Dry and Wet rot are types of fungal decay which attack timber. They can spread extremely quickly as the spores of the fungus settle on the untreated wood en masse before ‘branching out’ a network of threadlike branches which germinate and break down the wood for food.
Their growth rate can be phenomenal which is why they have such a destructive reputation. They can start in very similar ways – often from sources such as water ingress from external leaks, faulty plumbing, damaged guttering, poor stone pointing or leaking downpipes.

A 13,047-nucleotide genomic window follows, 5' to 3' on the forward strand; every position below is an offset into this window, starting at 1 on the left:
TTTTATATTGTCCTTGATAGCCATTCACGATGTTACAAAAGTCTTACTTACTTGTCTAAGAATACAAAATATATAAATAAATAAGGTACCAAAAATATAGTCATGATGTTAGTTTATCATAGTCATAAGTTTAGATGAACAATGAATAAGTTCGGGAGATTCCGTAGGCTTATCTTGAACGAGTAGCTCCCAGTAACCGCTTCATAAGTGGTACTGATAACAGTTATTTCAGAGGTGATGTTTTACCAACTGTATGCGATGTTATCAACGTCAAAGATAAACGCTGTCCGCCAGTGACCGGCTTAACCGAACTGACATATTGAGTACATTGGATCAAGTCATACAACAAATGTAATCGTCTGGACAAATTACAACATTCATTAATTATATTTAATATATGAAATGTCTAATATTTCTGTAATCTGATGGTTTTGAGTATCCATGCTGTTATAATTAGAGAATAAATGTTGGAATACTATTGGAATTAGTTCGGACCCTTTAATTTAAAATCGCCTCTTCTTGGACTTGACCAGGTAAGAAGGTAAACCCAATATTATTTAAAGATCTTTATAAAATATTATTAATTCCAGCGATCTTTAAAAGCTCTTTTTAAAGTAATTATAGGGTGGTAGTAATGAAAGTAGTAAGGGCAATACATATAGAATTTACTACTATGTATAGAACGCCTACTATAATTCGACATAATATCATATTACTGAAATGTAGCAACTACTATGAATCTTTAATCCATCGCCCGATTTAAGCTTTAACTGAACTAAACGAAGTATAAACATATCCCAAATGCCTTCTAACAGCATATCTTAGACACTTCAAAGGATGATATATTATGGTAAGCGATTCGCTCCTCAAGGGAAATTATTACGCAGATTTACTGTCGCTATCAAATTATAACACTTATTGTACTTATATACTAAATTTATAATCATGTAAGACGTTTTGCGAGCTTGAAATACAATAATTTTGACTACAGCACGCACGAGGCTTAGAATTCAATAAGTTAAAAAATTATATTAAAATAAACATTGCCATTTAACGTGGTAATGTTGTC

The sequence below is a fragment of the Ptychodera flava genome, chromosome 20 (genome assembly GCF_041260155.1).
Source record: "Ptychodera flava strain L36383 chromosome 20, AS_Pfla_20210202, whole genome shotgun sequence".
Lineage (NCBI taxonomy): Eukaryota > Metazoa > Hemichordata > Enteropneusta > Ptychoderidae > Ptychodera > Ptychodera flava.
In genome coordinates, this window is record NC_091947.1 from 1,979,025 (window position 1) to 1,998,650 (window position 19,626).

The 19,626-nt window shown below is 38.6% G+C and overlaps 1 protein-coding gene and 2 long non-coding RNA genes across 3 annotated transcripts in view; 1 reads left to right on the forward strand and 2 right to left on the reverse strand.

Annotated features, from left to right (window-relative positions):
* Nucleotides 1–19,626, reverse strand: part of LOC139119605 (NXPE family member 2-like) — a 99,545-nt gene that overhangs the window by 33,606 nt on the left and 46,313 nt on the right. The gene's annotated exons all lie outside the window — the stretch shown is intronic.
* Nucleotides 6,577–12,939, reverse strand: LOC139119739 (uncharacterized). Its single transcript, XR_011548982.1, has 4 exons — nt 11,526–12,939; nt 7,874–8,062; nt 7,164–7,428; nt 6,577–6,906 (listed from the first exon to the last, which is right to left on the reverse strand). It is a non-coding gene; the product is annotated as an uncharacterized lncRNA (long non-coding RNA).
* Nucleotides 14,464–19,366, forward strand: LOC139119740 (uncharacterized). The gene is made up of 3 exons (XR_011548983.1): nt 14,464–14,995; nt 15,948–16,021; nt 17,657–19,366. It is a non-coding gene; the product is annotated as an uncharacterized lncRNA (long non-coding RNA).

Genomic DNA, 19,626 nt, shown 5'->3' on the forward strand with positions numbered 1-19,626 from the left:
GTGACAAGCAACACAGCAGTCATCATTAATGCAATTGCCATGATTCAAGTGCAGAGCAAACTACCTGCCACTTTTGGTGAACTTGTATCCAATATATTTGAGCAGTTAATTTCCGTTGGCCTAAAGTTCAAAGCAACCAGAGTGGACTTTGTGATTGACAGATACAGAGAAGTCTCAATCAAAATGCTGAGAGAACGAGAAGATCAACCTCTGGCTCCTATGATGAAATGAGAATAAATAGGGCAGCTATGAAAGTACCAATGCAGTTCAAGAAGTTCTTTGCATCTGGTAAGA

Many people try to treat dry or wet rot themselves, but if you don’t destroy all spores when you treat the rot, it will spread again quickly. It is always worth consulting an expert in order to clear all traces of the rot, as well as check the level of damage already caused.
Sometimes timber or masonry will need replacing, but you need to be confident that all traces of the rot are removed in this process.
There are significant differences between dry and wet rot though, so we have included some of the questions we are regularly asked on dry and wet rot which may help if you suspect you have rot in your home.